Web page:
What is the appeal of the vampire novel — and how did this burgeoning horror subgenre begin? Silvia might point to John Polidori’s 1819 novel “The Vampyre,” inspired by the same ghost storytelling night on Lake Geneva that gave us Mary Shelley’s “Frankenstein.” Lavie might counter with Sheridan Le Fanu’s “Carmilla,” the progenitor of lesbian vampires. But there’s no denying it was Bram Stoker who, with 1897’s “Dracula,” dragged the vampire into the limelight. From “Salem’s Lot” to “Twilight,” “The Historian,” “Let the Right One In,” Anne Rice’s Lestat and Charlaine Harris’s Bill Compton, vampires are everywhere. So come with us as we bid you welcome, Renfields! Let’s talk about the wonderful bloodsuckers of literature.

Lavie: I feel you have an unfair advantage, in that you actually wrote a vampire novel and I didn’t! I know whatever we do people will say, “How could you not mention . . . ?” So, yes, Richard Matheson’s “I Am Legend” (1954) is a vampire novel — a very good one. But we like to focus on books that have gotten less notice. So, from Russia, there’s Sergei Lukyanenko’s “Night Watch” (and its sequels), translated by Andrew Bromfield. The book isn’t about vampires exclusively, but the ones that are there are great. In modern-day Moscow, supernatural creatures battle each other, some taking the side of the dark and some of the light. Huge bestsellers in Russia, I came to them through the two Timur Bekmambetov film adaptations.

Meanwhile, I think it was you who turned me on to Kazuki Sakuraba’s “A Small Charred Face” (2017), translated by Jocelyne Allen, a terrific Japanese vampire novel told in three parts. It’s very different from typical Western fare — not only because of the biology of the vampires, but the tone of the book — and all the better for it. So is José Luis Zárate’s “The Route of Ice and Salt,” translated by David Bowles, the Mexican novella you managed to bring into English recently through your micro-press, Innsmouth Free Press. I thought it was wonderful, a queer exploration of Dracula’s journey on board ship to England that is full of haunting Gothic imagery.

Silvia: So many of our conversations involve me asking: “Have you read this vampire book?” But if you are not a vampire junkie, where do you start? I recommend anthologies as a gateway. Ellen Datlow edited several of these, including, “Blood and Other Cravings” (2011) and “Blood is Not Enough” (1989). Datlow also famously ran Omni magazine, where a vampire novella titled “Carrion Comfort” by Dan Simmons first appeared. It was expanded in 1989 into an award-winning novel with the same title. In a nutshell, it’s about wealthy, psychic vampires who control the world and hunt humans for sport.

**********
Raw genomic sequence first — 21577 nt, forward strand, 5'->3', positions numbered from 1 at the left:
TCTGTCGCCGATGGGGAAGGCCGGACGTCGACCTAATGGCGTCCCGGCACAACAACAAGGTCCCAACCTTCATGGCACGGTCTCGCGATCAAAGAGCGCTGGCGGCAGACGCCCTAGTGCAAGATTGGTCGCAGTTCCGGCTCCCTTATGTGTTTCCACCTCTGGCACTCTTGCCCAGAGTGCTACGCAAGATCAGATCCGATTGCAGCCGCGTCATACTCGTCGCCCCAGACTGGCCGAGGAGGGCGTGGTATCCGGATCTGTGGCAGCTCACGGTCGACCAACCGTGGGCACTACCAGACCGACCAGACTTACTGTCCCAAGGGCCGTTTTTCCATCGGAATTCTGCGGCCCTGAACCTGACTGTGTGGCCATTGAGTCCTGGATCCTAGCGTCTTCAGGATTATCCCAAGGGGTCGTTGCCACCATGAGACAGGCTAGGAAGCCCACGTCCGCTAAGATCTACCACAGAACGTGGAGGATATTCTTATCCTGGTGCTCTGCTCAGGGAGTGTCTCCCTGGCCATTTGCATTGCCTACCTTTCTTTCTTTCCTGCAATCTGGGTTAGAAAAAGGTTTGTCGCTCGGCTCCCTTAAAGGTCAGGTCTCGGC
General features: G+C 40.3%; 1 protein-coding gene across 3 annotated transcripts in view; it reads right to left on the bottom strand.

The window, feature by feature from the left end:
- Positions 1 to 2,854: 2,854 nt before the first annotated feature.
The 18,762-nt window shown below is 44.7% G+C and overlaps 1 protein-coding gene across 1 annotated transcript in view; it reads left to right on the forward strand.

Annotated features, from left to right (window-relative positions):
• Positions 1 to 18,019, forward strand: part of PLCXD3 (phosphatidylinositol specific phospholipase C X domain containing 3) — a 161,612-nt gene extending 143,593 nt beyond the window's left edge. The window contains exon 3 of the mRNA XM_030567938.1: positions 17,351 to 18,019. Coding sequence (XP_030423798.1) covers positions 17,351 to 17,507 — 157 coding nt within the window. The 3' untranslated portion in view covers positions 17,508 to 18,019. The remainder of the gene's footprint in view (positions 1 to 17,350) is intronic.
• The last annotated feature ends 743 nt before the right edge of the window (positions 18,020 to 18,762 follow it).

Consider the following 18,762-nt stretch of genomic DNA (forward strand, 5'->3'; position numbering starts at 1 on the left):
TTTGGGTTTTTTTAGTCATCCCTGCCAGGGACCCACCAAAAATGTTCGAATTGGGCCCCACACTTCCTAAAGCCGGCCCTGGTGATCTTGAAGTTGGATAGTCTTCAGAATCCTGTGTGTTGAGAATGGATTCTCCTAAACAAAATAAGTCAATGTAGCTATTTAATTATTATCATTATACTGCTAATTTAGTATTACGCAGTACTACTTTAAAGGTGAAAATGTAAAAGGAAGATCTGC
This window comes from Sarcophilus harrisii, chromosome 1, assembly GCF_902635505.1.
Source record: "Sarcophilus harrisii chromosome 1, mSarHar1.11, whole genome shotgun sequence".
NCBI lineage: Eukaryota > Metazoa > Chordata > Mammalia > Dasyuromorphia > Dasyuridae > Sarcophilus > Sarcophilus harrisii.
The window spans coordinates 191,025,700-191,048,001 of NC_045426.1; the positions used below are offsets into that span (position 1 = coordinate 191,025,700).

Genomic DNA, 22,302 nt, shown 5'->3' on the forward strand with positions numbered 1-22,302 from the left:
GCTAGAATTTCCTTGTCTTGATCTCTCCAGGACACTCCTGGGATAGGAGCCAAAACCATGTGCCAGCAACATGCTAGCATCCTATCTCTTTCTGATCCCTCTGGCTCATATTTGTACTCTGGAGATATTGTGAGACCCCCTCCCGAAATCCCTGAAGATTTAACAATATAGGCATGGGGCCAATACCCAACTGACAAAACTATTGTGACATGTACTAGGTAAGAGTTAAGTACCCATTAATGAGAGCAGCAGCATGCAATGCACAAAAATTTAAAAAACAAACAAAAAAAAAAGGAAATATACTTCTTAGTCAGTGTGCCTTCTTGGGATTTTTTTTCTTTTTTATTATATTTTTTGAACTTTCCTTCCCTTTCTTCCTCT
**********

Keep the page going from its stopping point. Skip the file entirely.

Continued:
More recently, there’s “Slay: Stories of the Vampire Noire” (2020), edited by Nicole Givens Kurtz. Although traditionally vampires have tended to be pasty and European, this volume centers on Black characters. “The Gilda Stories” (1991) by Jewelle L. Gómez is another book that focuses on Black protagonists, following a former enslaved person turned vampire through the centuries.

One of the weirdest vampires I’ve encountered appears in “The Wisdom of Crocodiles” (2000) by Paul Hoffman. This is an odd novel that follows a wide cast of characters. The most compelling story line, for me, was that of Steven Grlscz, an emotional vampire whose relationships culminate in murder. As I said, this is an odd novel that is not really about vampires, it’s more of a literary exercise that just happens to have a vampire dangling there. But boy is it worth reading for him.

Last but not least, I must mention Billy Martin, who writes as Poppy Z. Brite. He still utilizes the pen name but has moved on to nonfiction. Now you can find him on Patreon where he posts bits of “Water If God Wills It: Religion and Spirituality in the Work of Stephen King,” his latest project. Back in the ’90s, Martin was focused on novels. “Lost Souls,” his debut, is a blood-soaked gem about vampires that seem to follow the mantra of “Sleep all day. Party all night” in all its violent, decadent glory. It would be lovely to see this, along with the collection “Wormwood” (1993), which contains the excellent vampire short story “His Mouth Will Taste of Wormwood” in new editions.

Lavie: I would be remiss not to mention one of my favorite vampires of recent years, Christopher Farnsworth’s Nathaniel Cade in “Blood Oath” (2010) and its sequels. It takes politics into horror — and horror into politics — in such an awe-inspiring over the top way that I wanted to applaud. Cade is a vampire in service to the president of the United States, and in the first book, he must stop an al-Qaeda zombie invasion while worrying about the Deep State and its Lovecraftian end-of-the-world plans. I think American political reality eventually got too weird even for Farnsworth, though Cade’s been popping up in shorter works, including “Deep State” (2017). All in all, I’d say there’s still plenty of life in the undead — and what sweet music they make!

Silvia Moreno-Garcia’s books include “Mexican Gothic,” “Velvet Was the Night” and “The Return of the Sorceress.” Lavie Tidhar is the author of the novels“The Violent Century,” “A Man Lies Dreaming,” “By Force Alone” and the “Gorel of Goliris” stories.